TRNUC hands over final report to Seychelles’ President

The chairperson of the Seychelles Truth, Reconciliation and National Unity Commission (TRNUC), Gabriel McIntyre, handed the commission’s final report to President Wavel Ramkalawan on Friday.

This was done on March 31 in conformity with the second extension granted at the end of last year by the National Assembly.

Ramkalawan handed over the report to the Speaker of the National Assembly, Roger Manciennne, who will be in charge of beginning debates on the recommendations.

The TRNUC was established in 2018 to work on settling past political divisions and grievances that were a result of the coup d’état in Seychelles on June 5, 1977.

One of the biggest concerns is the compensation that the victims are asking for.

The chairperson of the TRNUC Victims Committee, Barry Laine, said that the monetary reparations will vary from up to SCR 1 million ($77,400) for harassment and other acts to up to SCR 20 million ($1.5 million) for killing or disappearance.

“There are people who are saying that we as taxpayers should not have to pay for the damages and instead get the perpetrators to do so themselves,” said Ramakalwan when accepting the document at the State House.

He added that “this is why I have decided to make the report public as of today and hand a copy to the Speaker of the National so that work is necessary now that we have the report in our hands,” he said.

It was in August last year that the commission handed President Ramkalawan an interim report as the final document was yet to be completed.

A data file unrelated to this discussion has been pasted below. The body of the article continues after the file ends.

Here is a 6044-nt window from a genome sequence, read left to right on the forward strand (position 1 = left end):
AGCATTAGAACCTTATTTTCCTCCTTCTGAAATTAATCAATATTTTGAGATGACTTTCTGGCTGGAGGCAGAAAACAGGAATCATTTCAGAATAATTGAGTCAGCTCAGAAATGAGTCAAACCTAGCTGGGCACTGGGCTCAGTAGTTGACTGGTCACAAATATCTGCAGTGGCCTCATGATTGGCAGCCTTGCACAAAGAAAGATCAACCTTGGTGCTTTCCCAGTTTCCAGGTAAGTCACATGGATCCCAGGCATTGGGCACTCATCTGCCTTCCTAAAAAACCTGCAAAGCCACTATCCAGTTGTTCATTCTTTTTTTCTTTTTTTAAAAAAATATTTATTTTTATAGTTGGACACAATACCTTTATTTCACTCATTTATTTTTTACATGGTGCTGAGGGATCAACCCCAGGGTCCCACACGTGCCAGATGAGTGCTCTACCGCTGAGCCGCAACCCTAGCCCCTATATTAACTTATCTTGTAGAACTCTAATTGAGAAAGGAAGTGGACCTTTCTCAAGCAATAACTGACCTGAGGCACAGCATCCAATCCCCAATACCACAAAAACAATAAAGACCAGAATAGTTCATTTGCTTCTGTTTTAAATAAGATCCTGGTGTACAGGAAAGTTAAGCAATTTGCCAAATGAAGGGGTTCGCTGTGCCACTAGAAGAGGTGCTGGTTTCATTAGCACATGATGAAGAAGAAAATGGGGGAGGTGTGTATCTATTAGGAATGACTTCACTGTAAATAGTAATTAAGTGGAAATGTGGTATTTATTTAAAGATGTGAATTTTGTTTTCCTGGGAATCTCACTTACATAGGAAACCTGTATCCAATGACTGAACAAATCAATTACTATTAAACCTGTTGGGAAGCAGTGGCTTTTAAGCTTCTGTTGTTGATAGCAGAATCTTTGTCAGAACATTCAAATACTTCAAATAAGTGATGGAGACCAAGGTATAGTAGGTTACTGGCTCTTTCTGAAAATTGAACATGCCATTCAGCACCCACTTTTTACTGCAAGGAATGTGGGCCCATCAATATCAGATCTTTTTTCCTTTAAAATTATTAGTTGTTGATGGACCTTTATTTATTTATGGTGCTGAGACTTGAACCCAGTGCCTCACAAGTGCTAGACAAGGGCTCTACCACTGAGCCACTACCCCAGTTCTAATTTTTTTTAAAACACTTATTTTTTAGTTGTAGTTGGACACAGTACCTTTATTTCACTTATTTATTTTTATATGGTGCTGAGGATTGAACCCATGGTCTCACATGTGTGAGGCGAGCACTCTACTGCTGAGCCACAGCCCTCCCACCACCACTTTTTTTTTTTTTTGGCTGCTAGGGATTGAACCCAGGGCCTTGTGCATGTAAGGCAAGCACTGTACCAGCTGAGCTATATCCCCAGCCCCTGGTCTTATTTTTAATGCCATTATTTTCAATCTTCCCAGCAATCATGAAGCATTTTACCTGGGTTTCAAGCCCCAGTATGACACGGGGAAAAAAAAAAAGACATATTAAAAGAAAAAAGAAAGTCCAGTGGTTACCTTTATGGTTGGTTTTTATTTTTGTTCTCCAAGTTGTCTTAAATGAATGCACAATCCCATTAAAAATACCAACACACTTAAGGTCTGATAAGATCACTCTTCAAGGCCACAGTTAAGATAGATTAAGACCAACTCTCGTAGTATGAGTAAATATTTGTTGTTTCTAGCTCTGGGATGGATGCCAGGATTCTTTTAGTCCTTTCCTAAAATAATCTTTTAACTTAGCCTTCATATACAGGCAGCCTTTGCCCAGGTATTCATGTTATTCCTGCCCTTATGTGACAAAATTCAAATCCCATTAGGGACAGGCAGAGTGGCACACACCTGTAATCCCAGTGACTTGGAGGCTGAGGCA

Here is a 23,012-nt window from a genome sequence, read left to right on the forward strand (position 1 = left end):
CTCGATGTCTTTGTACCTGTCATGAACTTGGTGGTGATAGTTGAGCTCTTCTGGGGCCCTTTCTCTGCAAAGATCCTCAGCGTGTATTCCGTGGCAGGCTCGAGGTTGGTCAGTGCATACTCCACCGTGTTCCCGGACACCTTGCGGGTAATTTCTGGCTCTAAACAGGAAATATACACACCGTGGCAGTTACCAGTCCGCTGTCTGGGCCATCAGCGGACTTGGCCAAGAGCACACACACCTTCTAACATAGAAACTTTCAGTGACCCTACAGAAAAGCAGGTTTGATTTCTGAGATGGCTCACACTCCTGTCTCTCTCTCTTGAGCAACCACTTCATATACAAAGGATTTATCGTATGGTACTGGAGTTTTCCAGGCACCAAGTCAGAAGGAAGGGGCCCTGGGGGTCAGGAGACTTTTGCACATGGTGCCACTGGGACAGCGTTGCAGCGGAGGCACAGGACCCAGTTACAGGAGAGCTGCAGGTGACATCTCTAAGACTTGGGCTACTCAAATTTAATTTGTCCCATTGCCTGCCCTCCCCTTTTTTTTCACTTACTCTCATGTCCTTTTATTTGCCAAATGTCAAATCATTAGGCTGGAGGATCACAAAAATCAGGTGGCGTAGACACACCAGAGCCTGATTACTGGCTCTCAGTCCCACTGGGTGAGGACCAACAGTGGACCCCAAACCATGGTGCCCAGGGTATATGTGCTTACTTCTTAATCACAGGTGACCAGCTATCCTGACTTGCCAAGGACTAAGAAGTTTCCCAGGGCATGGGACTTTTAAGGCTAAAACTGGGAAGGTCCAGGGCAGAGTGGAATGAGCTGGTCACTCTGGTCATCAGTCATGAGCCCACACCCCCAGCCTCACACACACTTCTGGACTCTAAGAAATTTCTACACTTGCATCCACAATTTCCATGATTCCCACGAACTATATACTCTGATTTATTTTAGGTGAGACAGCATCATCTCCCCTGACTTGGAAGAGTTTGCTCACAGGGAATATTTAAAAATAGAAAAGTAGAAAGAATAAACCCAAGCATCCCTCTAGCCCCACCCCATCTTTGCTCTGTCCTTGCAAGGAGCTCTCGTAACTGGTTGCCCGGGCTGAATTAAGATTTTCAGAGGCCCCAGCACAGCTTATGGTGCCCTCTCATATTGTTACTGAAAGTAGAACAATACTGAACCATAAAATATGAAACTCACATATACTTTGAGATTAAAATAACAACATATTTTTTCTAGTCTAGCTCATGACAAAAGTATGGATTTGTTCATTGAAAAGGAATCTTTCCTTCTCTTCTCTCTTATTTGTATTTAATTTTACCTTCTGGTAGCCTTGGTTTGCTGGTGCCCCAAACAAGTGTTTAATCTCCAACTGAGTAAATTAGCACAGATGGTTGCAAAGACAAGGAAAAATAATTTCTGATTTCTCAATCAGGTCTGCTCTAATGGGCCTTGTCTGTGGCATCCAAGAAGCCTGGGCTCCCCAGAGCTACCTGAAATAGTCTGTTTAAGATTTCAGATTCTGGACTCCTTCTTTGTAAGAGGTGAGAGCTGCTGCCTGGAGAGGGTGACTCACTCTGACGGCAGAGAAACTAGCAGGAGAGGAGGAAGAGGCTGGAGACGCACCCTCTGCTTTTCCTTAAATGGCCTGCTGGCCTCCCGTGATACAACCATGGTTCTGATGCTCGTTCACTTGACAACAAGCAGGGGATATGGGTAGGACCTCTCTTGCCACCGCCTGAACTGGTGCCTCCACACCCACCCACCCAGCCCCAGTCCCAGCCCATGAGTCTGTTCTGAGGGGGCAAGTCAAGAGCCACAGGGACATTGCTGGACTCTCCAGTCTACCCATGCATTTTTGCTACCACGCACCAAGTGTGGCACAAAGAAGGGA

Present at Friday’s ceremony were the Chief of the Seychelles Defence Forces, Brigadier Michael Rosette, and the Commissioner of Police, Ted Barbe.

“It is important that we have the representatives from the Defence Forces here so that they too know what it is in the report and that those events in our history are never repeated,” said the President.

Gabriel McIntyre said that now the final report is public, the commission “anticipates that it will be criticised and it accepts that such criticism is part of the course of the work of truth commission’s the world over.”

She said that criticism will be made regardless of its veracity and that the report will not satisfy every Seychellois.

With TRNUC’s work completed six months later than usual, McIntyre said she is “extremely proud of the work achieved by the commission in exposing the past in Seychelles, of the closure it has brought to many of the complainants and of the stepping-stone it has created towards a better future for all Seychellois”.

Ramkalawan said that the establishment of the TRNUC and the laws governing it was a bi-partisan act with the intention of guiding the people and bringing them together.

Now that the commission has completed its mandate and presented its report to the President, it has also issued six amnesty letters to perpetrators – who have confessed to their crimes before the TRNUC.

The work was completed later than initially planned as the commission was unable to complete its mandate, it was granted an initial extension by the National Assembly until December 2022. The government was informed in November 2022, that considerable investigative challenges meant that the commission would not be unable to complete all of its determinations under the extension granted.

Source: Seychelles News Agency